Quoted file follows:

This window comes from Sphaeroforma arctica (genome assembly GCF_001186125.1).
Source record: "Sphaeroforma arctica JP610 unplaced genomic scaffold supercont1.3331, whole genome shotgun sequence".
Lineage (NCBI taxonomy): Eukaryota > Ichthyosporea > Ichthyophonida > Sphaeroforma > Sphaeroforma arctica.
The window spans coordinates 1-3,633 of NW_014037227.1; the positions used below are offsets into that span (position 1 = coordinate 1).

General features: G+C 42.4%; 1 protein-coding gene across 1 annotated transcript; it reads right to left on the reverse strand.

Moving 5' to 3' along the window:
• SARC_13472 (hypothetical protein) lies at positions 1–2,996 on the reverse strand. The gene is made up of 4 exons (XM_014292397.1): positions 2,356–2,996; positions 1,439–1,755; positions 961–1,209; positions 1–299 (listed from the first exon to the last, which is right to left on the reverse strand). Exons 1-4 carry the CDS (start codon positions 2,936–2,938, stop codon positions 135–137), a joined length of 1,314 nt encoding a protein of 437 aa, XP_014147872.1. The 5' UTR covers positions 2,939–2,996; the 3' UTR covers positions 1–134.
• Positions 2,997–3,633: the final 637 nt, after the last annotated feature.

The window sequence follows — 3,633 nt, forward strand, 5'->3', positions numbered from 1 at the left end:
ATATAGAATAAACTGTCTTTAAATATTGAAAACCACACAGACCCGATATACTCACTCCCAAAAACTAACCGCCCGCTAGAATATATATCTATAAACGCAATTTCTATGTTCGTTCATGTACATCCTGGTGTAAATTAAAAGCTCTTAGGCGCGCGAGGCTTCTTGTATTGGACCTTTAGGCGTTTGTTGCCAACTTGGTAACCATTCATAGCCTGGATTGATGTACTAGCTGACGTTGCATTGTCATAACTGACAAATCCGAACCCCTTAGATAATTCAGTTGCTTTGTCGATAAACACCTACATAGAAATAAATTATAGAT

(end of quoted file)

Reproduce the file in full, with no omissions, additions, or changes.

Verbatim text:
This window comes from Sphaeroforma arctica (genome assembly GCF_001186125.1).
Source record: "Sphaeroforma arctica JP610 unplaced genomic scaffold supercont1.3331, whole genome shotgun sequence".
Lineage (NCBI taxonomy): Eukaryota > Ichthyosporea > Ichthyophonida > Sphaeroforma > Sphaeroforma arctica.
The window spans coordinates 1-3,633 of NW_014037227.1; the positions used below are offsets into that span (position 1 = coordinate 1).

General features: G+C 42.4%; 1 protein-coding gene across 1 annotated transcript; it reads right to left on the reverse strand.

Moving 5' to 3' along the window:
• SARC_13472 (hypothetical protein) lies at positions 1–2,996 on the reverse strand. The gene is made up of 4 exons (XM_014292397.1): positions 2,356–2,996; positions 1,439–1,755; positions 961–1,209; positions 1–299 (listed from the first exon to the last, which is right to left on the reverse strand). Exons 1-4 carry the CDS (start codon positions 2,936–2,938, stop codon positions 135–137), a joined length of 1,314 nt encoding a protein of 437 aa, XP_014147872.1. The 5' UTR covers positions 2,939–2,996; the 3' UTR covers positions 1–134.
• Positions 2,997–3,633: the final 637 nt, after the last annotated feature.

The window sequence follows — 3,633 nt, forward strand, 5'->3', positions numbered from 1 at the left end:
ATATAGAATAAACTGTCTTTAAATATTGAAAACCACACAGACCCGATATACTCACTCCCAAAAACTAACCGCCCGCTAGAATATATATCTATAAACGCAATTTCTATGTTCGTTCATGTACATCCTGGTGTAAATTAAAAGCTCTTAGGCGCGCGAGGCTTCTTGTATTGGACCTTTAGGCGTTTGTTGCCAACTTGGTAACCATTCATAGCCTGGATTGATGTACTAGCTGACGTTGCATTGTCATAACTGACAAATCCGAACCCCTTAGATAATTCAGTTGCTTTGTCGATAAACACCTACATAGAAATAAATTATAGAT